Seed to risotto: I visit the first rice farm in Maine

When I saw on the Maine Organic Farmers and Gardeners (MOFGA) website that Ben Rooney, a Colby College grad, was beginning to farm rice in nearby Benton, I got excited. Not as excited as I was about finding heirloom apples, since that involves detective work, but almost as excited, and you should be too.

Ben Rooney shows us the rice paddies at Wild Folk Farm

Ben Rooney shows us the rice paddies at Wild Folk Farm

Why? Because Ben’s work on Wild Folk Farm, co-founded by David Gulak, owner of Meridians beer and wine store in Fairfield, is pioneering, literally. Although a few people have grown some rice in Maine, this is the first effort at making a go of it whole hog. And Ben is hoping to get his methods down well enough to teach others how to grow the crop all over the state.

Last year's paddie holds promise for this year's crop

Last year’s paddy holds promise for this year’s crop

“Maine has all these abandoned cranberry bogs and other wet places that would be ideal to grow rice in,” Ben said yesterday, Earth Day, appropriately enough, when my husband and I visited. Wind kicked up and let us know Spring in Maine is long-coming, but we got a good idea of what Ben and his cohorts are trying to accomplish at Wild Folk. Turns out the soil is mostly clay, which is ideal for this endeavor.

The soil between rice paddies will be used to grow other things, like hazelnuts. The water attracts ducks and frogs, which fertilize the rice naturally. Although Ben hasn’t produced much rice to eat, (most of it is seed rice for other farmers), he hopes to make a machine this summer that will take the hulls off, producing rice fit to sell and cook. My eyes lit up when he mentioned experimenting with an Italian Arborio rice variety…risotto, anyone?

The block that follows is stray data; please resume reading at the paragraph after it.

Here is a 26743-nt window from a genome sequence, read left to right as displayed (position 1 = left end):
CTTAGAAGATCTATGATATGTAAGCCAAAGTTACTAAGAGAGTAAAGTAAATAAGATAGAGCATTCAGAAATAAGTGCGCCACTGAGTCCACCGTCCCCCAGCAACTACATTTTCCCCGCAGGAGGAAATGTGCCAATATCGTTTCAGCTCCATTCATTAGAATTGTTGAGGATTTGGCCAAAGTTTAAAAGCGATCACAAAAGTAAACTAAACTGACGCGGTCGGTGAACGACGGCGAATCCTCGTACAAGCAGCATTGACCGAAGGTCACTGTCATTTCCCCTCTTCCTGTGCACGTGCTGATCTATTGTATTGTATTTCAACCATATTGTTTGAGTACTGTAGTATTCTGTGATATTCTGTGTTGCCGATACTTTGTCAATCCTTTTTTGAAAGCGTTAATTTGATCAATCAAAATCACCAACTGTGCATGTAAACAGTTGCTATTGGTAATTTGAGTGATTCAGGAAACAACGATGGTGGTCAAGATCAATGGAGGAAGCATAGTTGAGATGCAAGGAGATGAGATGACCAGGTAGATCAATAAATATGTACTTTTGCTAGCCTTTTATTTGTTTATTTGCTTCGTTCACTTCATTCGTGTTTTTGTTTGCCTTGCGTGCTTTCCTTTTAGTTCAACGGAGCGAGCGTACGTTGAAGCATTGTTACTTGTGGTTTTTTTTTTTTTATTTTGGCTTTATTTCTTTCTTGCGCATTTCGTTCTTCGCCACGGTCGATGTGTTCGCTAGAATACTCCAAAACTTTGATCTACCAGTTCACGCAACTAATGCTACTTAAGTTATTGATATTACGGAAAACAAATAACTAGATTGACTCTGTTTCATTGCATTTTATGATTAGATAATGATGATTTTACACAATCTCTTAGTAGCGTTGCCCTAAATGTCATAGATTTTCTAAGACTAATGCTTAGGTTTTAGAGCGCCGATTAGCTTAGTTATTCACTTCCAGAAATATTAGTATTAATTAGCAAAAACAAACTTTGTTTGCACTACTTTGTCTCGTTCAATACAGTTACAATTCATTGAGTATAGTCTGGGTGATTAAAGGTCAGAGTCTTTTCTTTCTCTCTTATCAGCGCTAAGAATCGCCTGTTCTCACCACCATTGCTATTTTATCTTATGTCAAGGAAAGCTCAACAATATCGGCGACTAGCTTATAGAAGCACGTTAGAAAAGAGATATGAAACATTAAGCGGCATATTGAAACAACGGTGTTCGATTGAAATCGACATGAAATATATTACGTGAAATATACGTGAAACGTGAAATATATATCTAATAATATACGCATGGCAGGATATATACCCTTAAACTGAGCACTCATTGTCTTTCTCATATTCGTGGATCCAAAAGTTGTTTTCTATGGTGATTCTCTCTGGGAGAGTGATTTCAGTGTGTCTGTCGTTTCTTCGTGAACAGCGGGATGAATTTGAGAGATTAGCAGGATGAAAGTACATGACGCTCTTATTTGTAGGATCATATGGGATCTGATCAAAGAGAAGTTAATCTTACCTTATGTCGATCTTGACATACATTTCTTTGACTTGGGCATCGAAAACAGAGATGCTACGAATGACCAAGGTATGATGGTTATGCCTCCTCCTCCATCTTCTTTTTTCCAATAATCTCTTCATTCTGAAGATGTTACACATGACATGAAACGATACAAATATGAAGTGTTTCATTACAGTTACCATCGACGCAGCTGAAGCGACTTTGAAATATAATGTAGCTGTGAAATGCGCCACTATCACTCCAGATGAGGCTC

There is much, much more to know, and I suggest you get on Ben’s Indiegogo site to see his vision of rice farming in Maine and its future. The Libra Foundation gave them a grant to help things along, but your donation to the crowd-sourcing effort will help even more.

And for a longer, in-depth article from last year, see the great Mary Pols’ write up at:


Kate Cone

About Kate Cone

Kate Cone has a Master of Fine Arts in Creative Writing, is a freelance writer and the author of "What's Brewing in New England: A Guide to Brewpubs and Microbreweries," published by Downeast Publications in 1997 and completely updated in 2016. She has been a foodie since age 8, when her dad taught her how to make coffee and an omelet, lifelong skills for happy eating.